Here’s a look at the share of households in each income bracket and the number of homes they represent.

Household IncomeShare of TotalNumber of Homes
Under $25K18.1%18
Over $200K10.3%10

In our hypothetical neighborhood, 18 of the households are in the lowest income bracket. People in this category have a wide variety of jobs, but personal care aides, cashiers, food and beverage positions are some of the most common. As a point of reference, the poverty line for a family of four currently sits at $26,496.

On the flip side, in this small community of 100 houses, 33 earn six figures and typically have at least one family member in a corporate or medical role.

The American Middle Class

The middle class in America has shrunk significantly in the past 50 years, going from 61% of adults being middle income in 1971 to 50% in 2021.

Here’s a look at the economic class breakdowns by annual household income, based on households with three people (Note: the average U.S. household has 2.6 people):

  • Upper class: >$156,000
  • Middle class:  $52,000-$156,000
  • Lower class: <$52,000

Although these definitions and conditions don’t align exactly with the buckets we use in the main houses visualization, they come pretty close.

In the neighborhood of 100 homes, 38 homes could be considered low income, while 18 are high income. Meanwhile, sitting in the $50-149.9k middle range of household income are 44 homes.

The Larger Trends

The pandemic had an extremely adverse impact on earnings and income worldwide, and the U.S. was no exception.

Median household income decreased 2.9% to $67.5k between 2019 and 2020, the first decrease since 2014. Additionally, the number of people who worked full-time jobs, year-round decreased by around 13.7 million.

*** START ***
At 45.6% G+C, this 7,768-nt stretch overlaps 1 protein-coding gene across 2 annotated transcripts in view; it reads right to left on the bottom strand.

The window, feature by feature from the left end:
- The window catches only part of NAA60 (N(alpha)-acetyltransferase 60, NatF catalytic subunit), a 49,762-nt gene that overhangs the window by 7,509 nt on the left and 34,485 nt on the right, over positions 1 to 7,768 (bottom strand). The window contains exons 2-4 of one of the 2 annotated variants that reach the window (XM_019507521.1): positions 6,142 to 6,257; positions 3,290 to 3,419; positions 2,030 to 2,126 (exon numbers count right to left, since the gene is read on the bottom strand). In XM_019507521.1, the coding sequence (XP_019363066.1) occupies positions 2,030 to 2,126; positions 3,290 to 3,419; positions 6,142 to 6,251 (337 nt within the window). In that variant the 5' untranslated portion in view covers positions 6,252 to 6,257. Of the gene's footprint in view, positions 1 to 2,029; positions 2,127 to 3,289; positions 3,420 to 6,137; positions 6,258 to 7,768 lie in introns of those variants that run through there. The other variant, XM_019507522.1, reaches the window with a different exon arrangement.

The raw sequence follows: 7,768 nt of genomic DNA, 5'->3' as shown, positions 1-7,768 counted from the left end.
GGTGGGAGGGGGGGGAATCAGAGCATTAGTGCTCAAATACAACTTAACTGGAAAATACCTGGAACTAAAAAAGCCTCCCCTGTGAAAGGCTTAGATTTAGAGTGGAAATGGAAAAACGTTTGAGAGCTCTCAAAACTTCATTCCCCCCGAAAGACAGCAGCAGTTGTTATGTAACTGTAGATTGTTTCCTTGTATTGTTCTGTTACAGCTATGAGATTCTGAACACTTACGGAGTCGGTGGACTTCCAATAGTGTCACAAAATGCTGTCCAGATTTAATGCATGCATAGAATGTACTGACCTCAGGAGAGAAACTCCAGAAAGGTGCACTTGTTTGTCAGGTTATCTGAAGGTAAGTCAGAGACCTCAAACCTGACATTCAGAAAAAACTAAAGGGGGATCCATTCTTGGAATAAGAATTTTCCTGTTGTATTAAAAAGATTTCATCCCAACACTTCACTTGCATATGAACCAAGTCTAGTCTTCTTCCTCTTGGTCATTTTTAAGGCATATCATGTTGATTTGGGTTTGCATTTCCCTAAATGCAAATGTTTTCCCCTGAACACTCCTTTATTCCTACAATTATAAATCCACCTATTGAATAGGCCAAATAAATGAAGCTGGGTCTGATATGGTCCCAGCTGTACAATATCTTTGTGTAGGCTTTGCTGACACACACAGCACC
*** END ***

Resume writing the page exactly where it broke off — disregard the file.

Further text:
That said, when looking at the longer-term trend, the median income for those considered middle class has jumped by 50% over the last five decades. Here’s a look at the median incomes in each economic class in 1970 vs. 2020:

 1970 Median Household Income (in 2020 $)2020 Median Household Income% Change
Low Income$20,604$29,96345%
Middle Income$59,934$90,13150%
Upper Income$130,008$219,57269%

With a recession⁠ highly likely to occur in the U.S., and rising inflation causing increases in the cost of basic, everyday goods, budgets may get tighter for many households in America, and incomes are likely to be impacted as well.

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Visualizing Literacy Rates Around the World

Global literacy rates have increased in the last few decades, but some countries are still lagging behind, especially in Sub-Saharan Africa.



Literacy Rates Worldwide

Visualizing Literacy Rates Around the World

For many people around the world, the ability to read is an essential tool that’s needed for day-to-day life. Yet, despite its importance, approximately 773 million people across the globe do not have access to this basic, often life-saving skill. When it comes to literacy rates, which countries are leading the way, and which ones are lagging behind?

This graphic by Eleonora Nazander visualizes literacy rates in over 150+ countries and provides a breakdown of male versus female literacy rates in each country, using data from UNESCO.

Countries with The Highest Literacy Rates

From 1960 to 2015, global literacy has grown from 42% to 86%—an approximate 4% increase every five years.

While overall literacy rates have increased, some countries have seen more growth than others. Out of the countries included in the dataset, here’s a look at the countries with the highest literacy rates, according to the latest available figures:

CountryFemale Literacy RateMale Literacy Rate
🇺🇦 Ukraine100.0%100.0%
🇺🇿 Uzbekistan100.0%100.0%
🇪🇪 Estonia99.9%99.9%
🇱🇻 Latvia99.9%99.9%
🇸🇲 San Marino99.9%99.9%
🇨🇺 Cuba99.8%99.7%
🇱🇹 Lithuania99.8%99.8%
🇷🇺 Russia99.7%99.7%